Update: Weather is impacting the teams’ travel plans.
Two teams with significant international experience will open play on Saturday in the 2018 World Junior Curling Championship, staged in Curl Aberdeen at Aberdeen, Scotland.
Two members of Kaitlyn Jones’s Canadian women’s team from Halifax were world junior gold-medallists two years ago in Tårnby, Denmark, while Tyler Tardi’s Canadian men’s team from Langley, B.C., placed fifth at the 2017 World Juniors in Gangneung, South Korea.
Canadian women’s vice-skip Kristin Clarke and second Karlee Burgess played for Mary Fay’s world championship team in 2016; Jones, lead Lindsey Burgess (Karlee’s cousin), alternate Lauren Lenentine [from Cornwall, PEI] and coach Andrew Atherton round out the team.
Team Canada women at the airport (Twitter @TeamKJones)
Tardi, meanwhile, has vice-skip Sterling Middleton, second Jordan Tardi (Tyler’s brother) and coach Paul Tardi (their dad) back from the 2017 squad that lost to Norway in a playoff tiebreaker in Gangneung. Lead Zachary Curtis and alternate Jacques Gauthier (cousin to Tyler and Jordan) also are making the trip.
Tardi, Middleton, Burgess and Fay also won gold in the mixed team competition at the 2016 Youth Winter Olympics in Lillehammer, Norway.
The Canadian women will be seeking a fifth straight trip to the medal podium; Kelsey Rocque won back-to-back gold medals in 2014 and 2015, followed by Fay’s triumph in 2016 and a bronze medal from Kristen Streifel last year in Gangeung.
Canada’s men’s team, meanwhile, will be seeking a leading 19th world junior men’s gold medal (Scotland is next with 10), but first since Braden Calvert’s victory in 2015 at Tallinn, Estonia.
The Canadian teams will be in a 10-team (of each gender) round-robin draw that leads to the four-team Olympic-style semifinals (first place vs. fourth place; second place vs. third place), on Friday, March 9 (there will be no playoff tiebreakers).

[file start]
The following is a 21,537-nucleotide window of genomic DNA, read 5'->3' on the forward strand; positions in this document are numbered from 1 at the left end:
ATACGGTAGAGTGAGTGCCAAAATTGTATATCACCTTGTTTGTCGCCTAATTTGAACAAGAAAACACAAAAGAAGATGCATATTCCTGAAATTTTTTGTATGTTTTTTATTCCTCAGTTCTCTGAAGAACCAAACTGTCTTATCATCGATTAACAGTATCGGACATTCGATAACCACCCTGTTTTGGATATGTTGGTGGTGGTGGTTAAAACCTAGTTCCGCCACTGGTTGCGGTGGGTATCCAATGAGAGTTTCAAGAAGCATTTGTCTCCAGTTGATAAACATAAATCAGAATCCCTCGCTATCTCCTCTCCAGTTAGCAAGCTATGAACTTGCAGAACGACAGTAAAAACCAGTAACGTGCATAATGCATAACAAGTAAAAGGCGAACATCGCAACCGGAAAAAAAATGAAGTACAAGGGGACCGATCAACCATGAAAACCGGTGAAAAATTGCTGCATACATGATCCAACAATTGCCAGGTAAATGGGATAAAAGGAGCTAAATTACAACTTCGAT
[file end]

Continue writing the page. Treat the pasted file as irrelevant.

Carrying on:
Canada’s women open their round-robin schedule on Saturday at 9 a.m. local time (5 a.m. AT) against China’s Zixin Wang. The Canadian men get onto the ice for the first time at 2 p.m. local time (10 a.m. AT) against Switzerland’s Jan Hess, who finished out of the playoffs at the 2017 World Juniors.
The women’s field is headed by reigning world champion Isabella Wranå of Sweden, and also includes South Korea’s Min Ji Kim, who lost to Canada in the bronze-medal game last year, but won bronze in 2016 in Denmark.
On the men’s side, only one of the 2017 men’s medallists is back, as silver-medallist Andrew Stopera of the United States returns with his 2017 lineup fully intact.
The women’s field will be rounded out by teams from Norway, Russia, Scotland, Switzerland, Turkey and the United States.
There will be other men’s teams from China, Germany, South Korea (gold medallists last year but with a different team), Norway, Russia, Scotland and Sweden.
Event information, including news and live scoring, are available at the event website, www.worldcurling.org/wjcc2018
As well, selected games will be streamed live on the World Curling Federation’s Youtube channel, www.youtube.com/WorldCurlingTV
Here’s a look at Canada’s round-robin schedule, along with information (subject to change) on Canadian games that will be streamed live (all times ET):
Saturday, March 3
4 a.m. — Canada women vs. China
9 a.m. — Canada men vs. Switzerland
2 p.m. — Canada women vs. Turkey
Sunday, March 4
4 a.m. — Canada men vs. Sweden
9 a.m. — Canada women vs. Scotland (streamed live)
2 p.m. — Canada men vs. Scotland (streamed live)
Monday March 5
4 a.m. — Canada women vs. United States (streamed live)
9 a.m. — Canada men vs. United States (streamed live)
2 p.m. — Canada women vs. South Korea
Tuesday, March 6
4 a.m. — Canada men vs. China
9 a.m. — Canada women vs. Russia
2 p.m. — Canada men vs. Norway
Wednesday, March 7
4 a.m. — Canada women vs. Switzerland
9 a.m. — Canada men vs. South Korea
2 p.m. — Canada women vs. Norway
Thursday, March 8
4 a.m. — Canada men vs. Russia
9 a.m. — Canada women vs. Sweden (streamed live)
2 p.m. — Canada men vs. Germany
Friday, March 9
9 a.m. — Women’s semifinals (streamed live)
2 p.m. — Men’s semifinals (streamed live)
Saturday, March 10
4 a.m. — Women’s gold- and bronze-medal games (streamed live)
9 a.m. — Men’s gold- and bronze-medal games (streamed live)